AILSA CHANG, HOST:
In Syria, one of the last rebel strongholds in the country is under siege. Daraa is where, seven years ago, schoolboys were arrested for painting anti-government graffiti on their school's wall. The incident sparked nationwide protests that eventually led to Syria's civil war. Now government forces are fighting to retake Daraa and the surrounding area. Negotiations are underway to let the government move in.
MARY LOUISE KELLY, HOST:
And meantime, civilians have been streaming out, trying to escape, many of them heading towards the border with Jordan. And that is where we reached Rachel Sider. She is with the Norwegian Refugee Council, which is monitoring the situation, advocating for refugees. I asked her what she knows about the thousands and thousands of people displaced by the fighting.
RACHEL SIDER: This is the largest displacement - single displacement that we've seen since the start of the war. They've been on the move now for several days. And they're reaching places that are experiencing serious shortages of fuel, flour, even clean water. They're hungry. They're thirsty. Many of them have been sheltering in the open air for prolonged periods of time. Many of them have brought their children but little more than a pack of food and some basic items to get them through the next couple of days. And they're very scared.
KELLY: Yeah. The city of Daraa is in southern Syria. As people leave, they're heading farther south, trying to get across the border with Jordan. That border is closed. They're not being allowed in. Why not?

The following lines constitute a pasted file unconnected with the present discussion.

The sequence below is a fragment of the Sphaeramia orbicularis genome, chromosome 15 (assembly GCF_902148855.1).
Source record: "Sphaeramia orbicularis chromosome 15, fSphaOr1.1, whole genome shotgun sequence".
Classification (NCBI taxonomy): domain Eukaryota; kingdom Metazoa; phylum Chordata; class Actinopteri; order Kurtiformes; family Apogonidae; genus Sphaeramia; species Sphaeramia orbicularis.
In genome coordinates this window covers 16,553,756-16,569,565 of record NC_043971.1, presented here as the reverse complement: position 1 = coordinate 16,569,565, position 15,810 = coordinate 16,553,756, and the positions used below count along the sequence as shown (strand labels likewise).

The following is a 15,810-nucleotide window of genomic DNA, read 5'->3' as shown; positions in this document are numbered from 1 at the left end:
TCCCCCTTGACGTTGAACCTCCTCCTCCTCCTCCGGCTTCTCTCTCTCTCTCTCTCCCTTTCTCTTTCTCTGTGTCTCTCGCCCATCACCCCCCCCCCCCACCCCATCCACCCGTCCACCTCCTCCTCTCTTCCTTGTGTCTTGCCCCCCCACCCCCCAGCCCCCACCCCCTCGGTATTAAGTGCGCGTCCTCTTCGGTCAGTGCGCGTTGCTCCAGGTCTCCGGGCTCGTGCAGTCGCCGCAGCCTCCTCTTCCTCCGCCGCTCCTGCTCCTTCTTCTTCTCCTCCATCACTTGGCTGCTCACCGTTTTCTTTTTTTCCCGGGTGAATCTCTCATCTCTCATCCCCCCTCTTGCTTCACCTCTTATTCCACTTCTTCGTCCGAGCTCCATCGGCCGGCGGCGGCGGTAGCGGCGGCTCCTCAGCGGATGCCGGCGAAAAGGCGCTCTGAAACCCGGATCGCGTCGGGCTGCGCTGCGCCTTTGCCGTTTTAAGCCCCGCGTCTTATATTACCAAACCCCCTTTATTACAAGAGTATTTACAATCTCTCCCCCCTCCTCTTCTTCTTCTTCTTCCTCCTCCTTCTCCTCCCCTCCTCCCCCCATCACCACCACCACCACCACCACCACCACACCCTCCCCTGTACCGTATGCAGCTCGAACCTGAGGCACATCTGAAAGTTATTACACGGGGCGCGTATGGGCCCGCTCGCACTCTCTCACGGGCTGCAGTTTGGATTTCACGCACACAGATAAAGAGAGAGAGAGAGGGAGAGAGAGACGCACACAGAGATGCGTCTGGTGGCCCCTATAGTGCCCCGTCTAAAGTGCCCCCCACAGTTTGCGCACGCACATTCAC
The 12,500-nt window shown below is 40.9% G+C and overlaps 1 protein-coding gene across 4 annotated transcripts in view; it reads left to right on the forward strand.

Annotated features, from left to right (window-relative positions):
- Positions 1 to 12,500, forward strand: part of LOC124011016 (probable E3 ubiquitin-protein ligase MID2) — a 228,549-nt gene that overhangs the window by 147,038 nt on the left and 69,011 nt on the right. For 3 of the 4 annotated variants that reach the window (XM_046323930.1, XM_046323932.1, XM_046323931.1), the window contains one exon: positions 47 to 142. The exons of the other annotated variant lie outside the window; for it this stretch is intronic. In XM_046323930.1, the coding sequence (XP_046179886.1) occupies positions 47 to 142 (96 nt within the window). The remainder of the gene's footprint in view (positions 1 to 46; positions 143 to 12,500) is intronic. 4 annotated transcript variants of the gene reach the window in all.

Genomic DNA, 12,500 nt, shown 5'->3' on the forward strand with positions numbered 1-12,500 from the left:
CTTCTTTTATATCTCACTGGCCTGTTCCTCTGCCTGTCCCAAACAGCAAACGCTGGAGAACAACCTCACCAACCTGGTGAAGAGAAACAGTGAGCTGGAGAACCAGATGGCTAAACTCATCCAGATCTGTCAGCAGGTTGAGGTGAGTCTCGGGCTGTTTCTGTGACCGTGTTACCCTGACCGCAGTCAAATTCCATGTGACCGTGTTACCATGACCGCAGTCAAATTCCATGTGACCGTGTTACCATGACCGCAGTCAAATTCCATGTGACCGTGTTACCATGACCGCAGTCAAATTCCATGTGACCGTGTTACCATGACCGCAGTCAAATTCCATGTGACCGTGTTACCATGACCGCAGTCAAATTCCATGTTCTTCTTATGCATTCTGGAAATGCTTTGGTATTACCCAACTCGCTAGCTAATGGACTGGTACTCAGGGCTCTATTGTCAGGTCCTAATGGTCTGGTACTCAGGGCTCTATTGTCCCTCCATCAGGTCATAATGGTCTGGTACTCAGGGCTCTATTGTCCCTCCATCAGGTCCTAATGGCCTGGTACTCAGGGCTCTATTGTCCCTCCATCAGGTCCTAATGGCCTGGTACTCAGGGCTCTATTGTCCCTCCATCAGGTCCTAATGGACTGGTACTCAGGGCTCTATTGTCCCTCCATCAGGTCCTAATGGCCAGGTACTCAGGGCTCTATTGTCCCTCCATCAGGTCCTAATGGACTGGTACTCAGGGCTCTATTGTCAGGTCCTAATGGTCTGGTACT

SIDER: That's right. The Jordan border has been closed now for two years after an attack on the border that resulted in a number of armed-force deaths. And what we're doing now is we're appealing to the Jordan government once again to allow safe refuge for those that are still sheltering at its borders. But we can't expect Jordan to take on new refugees alone. And that's why we're also appealing to the international community to step up and to provide substantial support to the government of Jordan to support in accommodating a potential new wave of refugees.
KELLY: Just to pause and take note of the truly bleak situation you're describing for people still inside Syria, you're describing a mass movement of people set against the context of years of displacement and civil war already, shortage of clean water, shortage of clean food. And for the moment, borders are closed. There's nowhere for these people to go.
SIDER: Exactly. And the concern is that not only are things dire right now, but we expect that they will rapidly deteriorate in coming days. Aid agencies and the U.N. have not been able to deliver supplies through the border for over 10 days now.
KELLY: You're saying you have supplies, but you and other aid groups have no way of getting them across to the Syrian side of the border.
SIDER: Correct. There are dozens of trucks right now that have been loaded at the border with Jordan that have been unable to cross for many days now.
KELLY: It's also striking to hear you describe this as the worst humanitarian situation you've seen. I say that because we have tracked so many of them. Is there one particular story that will stay with you of these people?
SIDER: We've been in touch with local responders, one of whom told me that he received a call from a woman who was about to give birth. And she was sprawled out on a mattress under the scorching sun in a makeshift shelter. And she was calling out for water because they hadn't had access to safe or clean water for a number of days. And she told him that she was scared for her life. And she feared this would be her last phone call to those that she loved.
She ended up giving birth safely, thank goodness. But this, again, was under very un-ideal circumstances and within kilometers of Jordanian hospitals that would have been able to provide the medical care that she was in desperate need of.
KELLY: Rachel Sider of the Norwegian Refugee Council speaking to us via Skype from Amman, Jordan, thanks so much.
SIDER: Thanks for having me. Transcript provided by NPR, Copyright NPR.